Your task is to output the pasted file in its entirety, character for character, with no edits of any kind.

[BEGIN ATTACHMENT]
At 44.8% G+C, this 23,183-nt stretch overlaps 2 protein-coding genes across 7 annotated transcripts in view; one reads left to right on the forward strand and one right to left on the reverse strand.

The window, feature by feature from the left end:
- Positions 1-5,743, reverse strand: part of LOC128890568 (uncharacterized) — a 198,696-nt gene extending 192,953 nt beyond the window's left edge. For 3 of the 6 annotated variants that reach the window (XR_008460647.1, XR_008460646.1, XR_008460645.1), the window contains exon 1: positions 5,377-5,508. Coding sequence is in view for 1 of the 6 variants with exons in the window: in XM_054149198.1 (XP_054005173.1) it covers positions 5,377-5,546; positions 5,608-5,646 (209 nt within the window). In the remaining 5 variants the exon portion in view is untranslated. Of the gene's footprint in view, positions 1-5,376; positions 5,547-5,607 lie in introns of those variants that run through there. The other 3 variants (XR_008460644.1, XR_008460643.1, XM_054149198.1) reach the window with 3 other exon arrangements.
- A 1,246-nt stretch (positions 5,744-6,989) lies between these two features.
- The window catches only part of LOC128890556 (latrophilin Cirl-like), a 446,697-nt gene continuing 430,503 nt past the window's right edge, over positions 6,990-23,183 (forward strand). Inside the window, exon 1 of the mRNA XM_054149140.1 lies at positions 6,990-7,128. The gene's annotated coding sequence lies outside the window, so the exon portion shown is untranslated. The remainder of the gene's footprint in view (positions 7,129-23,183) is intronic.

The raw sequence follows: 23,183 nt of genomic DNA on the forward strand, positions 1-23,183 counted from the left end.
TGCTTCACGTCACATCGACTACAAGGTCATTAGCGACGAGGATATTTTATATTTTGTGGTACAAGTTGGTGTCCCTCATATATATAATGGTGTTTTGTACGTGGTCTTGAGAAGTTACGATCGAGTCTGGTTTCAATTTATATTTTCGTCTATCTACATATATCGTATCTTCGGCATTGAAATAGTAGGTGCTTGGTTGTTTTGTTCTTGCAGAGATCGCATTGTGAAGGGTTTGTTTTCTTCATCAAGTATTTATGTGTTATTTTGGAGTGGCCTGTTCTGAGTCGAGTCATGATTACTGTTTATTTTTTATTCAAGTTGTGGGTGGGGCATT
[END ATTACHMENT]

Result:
At 44.8% G+C, this 23,183-nt stretch overlaps 2 protein-coding genes across 7 annotated transcripts in view; one reads left to right on the forward strand and one right to left on the reverse strand.

The window, feature by feature from the left end:
- Positions 1-5,743, reverse strand: part of LOC128890568 (uncharacterized) — a 198,696-nt gene extending 192,953 nt beyond the window's left edge. For 3 of the 6 annotated variants that reach the window (XR_008460647.1, XR_008460646.1, XR_008460645.1), the window contains exon 1: positions 5,377-5,508. Coding sequence is in view for 1 of the 6 variants with exons in the window: in XM_054149198.1 (XP_054005173.1) it covers positions 5,377-5,546; positions 5,608-5,646 (209 nt within the window). In the remaining 5 variants the exon portion in view is untranslated. Of the gene's footprint in view, positions 1-5,376; positions 5,547-5,607 lie in introns of those variants that run through there. The other 3 variants (XR_008460644.1, XR_008460643.1, XM_054149198.1) reach the window with 3 other exon arrangements.
- A 1,246-nt stretch (positions 5,744-6,989) lies between these two features.
- The window catches only part of LOC128890556 (latrophilin Cirl-like), a 446,697-nt gene continuing 430,503 nt past the window's right edge, over positions 6,990-23,183 (forward strand). Inside the window, exon 1 of the mRNA XM_054149140.1 lies at positions 6,990-7,128. The gene's annotated coding sequence lies outside the window, so the exon portion shown is untranslated. The remainder of the gene's footprint in view (positions 7,129-23,183) is intronic.

The raw sequence follows: 23,183 nt of genomic DNA on the forward strand, positions 1-23,183 counted from the left end.
TGCTTCACGTCACATCGACTACAAGGTCATTAGCGACGAGGATATTTTATATTTTGTGGTACAAGTTGGTGTCCCTCATATATATAATGGTGTTTTGTACGTGGTCTTGAGAAGTTACGATCGAGTCTGGTTTCAATTTATATTTTCGTCTATCTACATATATCGTATCTTCGGCATTGAAATAGTAGGTGCTTGGTTGTTTTGTTCTTGCAGAGATCGCATTGTGAAGGGTTTGTTTTCTTCATCAAGTATTTATGTGTTATTTTGGAGTGGCCTGTTCTGAGTCGAGTCATGATTACTGTTTATTTTTTATTCAAGTTGTGGGTGGGGCATT